When did you realize you wanted to become an artist?
There was never a time I didn’t think I was going to be an artist. My father was a museum curator, and my mother was a quilter. I learned from her by osmosis. At 19, I asked if I could get into our scrap stash to make a quilt and she said, “Go ahead.” I’ve been doing it ever since.
How would you describe your art in three words?
“Quilts as uncovering.” I play with the concepts of “covering” and “protection” as a method of exposing or revealing hyper-personal stories. I use quilting as a storytelling tool.
What inspires you to create?
The fabric that people bring to me. I’m the last step before the garbage can. They could easily throw it away, but at the last second they remember my studio on Main Street and decide there’s a story they want to continue. I’m inspired by worn elbows on shirts and sun-bleached curtains. They’re poetic moments. You can’t paint those; they’re earned over time.
What does craft mean to you?
Craft is the beginning and end of all art. All craft serves a function, whether it’s to hold water or keep somebody warm or enrich the mind. Craft is the people’s art. To support craft is to support the people.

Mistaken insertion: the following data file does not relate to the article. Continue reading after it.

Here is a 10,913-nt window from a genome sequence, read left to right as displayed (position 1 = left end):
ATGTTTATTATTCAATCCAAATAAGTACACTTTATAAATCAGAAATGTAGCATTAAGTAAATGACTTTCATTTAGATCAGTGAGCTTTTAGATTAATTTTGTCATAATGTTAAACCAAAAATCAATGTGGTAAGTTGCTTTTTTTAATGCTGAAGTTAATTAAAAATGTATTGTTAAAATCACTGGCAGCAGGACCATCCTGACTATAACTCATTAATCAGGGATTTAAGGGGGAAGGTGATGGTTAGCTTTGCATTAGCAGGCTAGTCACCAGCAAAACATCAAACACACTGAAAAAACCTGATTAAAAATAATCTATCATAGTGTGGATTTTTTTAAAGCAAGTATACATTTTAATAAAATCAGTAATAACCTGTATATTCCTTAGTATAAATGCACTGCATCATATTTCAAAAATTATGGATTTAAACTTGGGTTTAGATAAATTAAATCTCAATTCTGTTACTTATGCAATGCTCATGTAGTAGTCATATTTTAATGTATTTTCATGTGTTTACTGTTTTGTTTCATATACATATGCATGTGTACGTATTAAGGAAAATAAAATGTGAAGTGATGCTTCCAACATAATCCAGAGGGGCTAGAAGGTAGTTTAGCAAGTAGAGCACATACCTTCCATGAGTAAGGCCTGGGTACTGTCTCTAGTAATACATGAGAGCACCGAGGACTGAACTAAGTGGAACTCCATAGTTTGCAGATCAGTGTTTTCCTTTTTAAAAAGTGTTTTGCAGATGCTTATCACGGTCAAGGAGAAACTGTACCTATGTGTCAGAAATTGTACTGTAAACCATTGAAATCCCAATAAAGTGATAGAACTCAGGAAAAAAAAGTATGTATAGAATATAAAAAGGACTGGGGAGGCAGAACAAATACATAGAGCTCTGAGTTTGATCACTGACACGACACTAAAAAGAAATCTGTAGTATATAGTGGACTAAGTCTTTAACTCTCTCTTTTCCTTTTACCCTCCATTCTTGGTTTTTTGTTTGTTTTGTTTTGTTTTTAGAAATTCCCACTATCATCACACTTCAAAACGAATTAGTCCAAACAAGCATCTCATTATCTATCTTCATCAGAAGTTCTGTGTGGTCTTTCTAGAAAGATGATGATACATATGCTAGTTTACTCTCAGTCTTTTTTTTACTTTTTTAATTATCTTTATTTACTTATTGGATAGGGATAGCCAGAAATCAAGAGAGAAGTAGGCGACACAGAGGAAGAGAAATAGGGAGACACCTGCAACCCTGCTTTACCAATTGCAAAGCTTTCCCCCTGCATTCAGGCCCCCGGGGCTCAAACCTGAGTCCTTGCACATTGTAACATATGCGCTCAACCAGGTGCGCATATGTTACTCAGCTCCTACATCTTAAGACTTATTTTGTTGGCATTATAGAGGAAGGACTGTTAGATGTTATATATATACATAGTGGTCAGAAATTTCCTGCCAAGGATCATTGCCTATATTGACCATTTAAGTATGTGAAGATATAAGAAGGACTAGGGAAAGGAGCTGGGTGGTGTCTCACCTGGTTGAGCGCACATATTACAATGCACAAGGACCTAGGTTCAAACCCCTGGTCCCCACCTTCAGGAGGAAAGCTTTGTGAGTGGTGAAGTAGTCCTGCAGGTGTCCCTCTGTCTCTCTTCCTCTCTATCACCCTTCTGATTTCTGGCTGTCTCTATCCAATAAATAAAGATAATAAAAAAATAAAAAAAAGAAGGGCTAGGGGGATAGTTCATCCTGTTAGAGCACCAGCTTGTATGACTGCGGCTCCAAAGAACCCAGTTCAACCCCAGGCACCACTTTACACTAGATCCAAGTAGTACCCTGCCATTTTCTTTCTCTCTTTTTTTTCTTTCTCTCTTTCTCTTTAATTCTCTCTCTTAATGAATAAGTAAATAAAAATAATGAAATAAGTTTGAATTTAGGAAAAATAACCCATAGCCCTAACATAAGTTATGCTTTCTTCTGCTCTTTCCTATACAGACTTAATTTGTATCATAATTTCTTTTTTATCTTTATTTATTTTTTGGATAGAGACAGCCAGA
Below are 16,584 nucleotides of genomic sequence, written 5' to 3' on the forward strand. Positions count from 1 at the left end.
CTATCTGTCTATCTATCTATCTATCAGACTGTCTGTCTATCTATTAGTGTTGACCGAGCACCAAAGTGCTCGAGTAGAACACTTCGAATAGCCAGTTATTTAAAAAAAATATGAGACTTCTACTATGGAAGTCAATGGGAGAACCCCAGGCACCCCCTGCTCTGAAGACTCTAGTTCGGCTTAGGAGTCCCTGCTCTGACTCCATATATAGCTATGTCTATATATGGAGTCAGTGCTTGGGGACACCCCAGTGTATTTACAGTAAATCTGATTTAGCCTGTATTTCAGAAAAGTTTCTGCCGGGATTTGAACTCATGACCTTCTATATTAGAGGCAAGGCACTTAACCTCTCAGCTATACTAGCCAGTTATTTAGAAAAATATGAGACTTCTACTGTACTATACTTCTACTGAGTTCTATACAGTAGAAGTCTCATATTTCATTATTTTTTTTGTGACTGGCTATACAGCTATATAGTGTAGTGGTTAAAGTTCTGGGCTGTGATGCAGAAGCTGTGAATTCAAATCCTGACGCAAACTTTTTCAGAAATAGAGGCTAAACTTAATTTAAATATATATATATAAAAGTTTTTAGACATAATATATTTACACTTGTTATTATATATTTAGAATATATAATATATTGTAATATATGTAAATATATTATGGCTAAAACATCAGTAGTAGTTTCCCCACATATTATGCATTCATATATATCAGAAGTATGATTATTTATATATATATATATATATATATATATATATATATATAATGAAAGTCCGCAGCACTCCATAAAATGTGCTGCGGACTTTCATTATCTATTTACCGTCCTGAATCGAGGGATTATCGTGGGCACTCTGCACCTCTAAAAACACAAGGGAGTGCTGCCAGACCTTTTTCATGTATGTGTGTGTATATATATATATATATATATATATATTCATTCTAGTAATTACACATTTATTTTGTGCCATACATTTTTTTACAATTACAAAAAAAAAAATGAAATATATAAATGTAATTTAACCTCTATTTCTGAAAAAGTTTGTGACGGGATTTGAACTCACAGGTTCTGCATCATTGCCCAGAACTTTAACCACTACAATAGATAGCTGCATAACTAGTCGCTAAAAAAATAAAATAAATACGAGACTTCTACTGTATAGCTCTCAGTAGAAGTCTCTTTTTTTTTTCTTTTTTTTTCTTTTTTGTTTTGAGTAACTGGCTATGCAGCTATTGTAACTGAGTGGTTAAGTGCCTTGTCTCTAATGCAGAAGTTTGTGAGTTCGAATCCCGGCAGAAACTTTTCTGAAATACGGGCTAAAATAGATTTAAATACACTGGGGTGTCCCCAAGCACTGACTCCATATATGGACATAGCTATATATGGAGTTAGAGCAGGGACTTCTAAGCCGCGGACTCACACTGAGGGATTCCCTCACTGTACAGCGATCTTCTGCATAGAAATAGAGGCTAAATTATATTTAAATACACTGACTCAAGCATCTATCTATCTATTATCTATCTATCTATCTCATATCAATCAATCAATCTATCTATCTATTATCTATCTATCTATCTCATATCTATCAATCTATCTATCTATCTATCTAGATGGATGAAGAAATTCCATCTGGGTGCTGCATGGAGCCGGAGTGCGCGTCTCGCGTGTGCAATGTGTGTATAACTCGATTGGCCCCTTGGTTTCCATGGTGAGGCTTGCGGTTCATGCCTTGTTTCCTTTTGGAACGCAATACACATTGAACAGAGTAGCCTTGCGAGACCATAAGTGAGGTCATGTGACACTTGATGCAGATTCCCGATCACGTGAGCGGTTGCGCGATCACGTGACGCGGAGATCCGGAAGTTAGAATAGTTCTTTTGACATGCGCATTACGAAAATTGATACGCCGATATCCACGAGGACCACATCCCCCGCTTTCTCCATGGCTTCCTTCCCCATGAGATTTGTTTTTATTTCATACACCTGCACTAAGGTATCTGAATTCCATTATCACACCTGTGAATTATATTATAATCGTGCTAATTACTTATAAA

Fussell pieces together dynamic quilts and sculptures from items, primarily textiles, donated to her studio. She breathes new life into the discarded materials, using them as narrative clues. In doing so, Fussell transforms others’ trash into treasured vehicles of personal storytelling.
Streambed is part of Fussell’s “River Raft Quilts” series, inspired by stories of entrapment and escape and imagery from a childhood spent immersed in West Central Georgia river culture. Through reimagined configurations, Fussell frees the potential stories embedded within donated textiles, setting them on a conceptual waterborne journey toward autonomy.
Jump School is part of a series of quilts that explore Fussell’s experiences growing up in conflict with the war imagery in her hometown of Columbus, Georgia, the site of US military base Fort Benning. This round quilt, whose title references the training school for paratrooper trainees, is an interpretation of an open parachute and the exhilaration of hurtling toward a new place.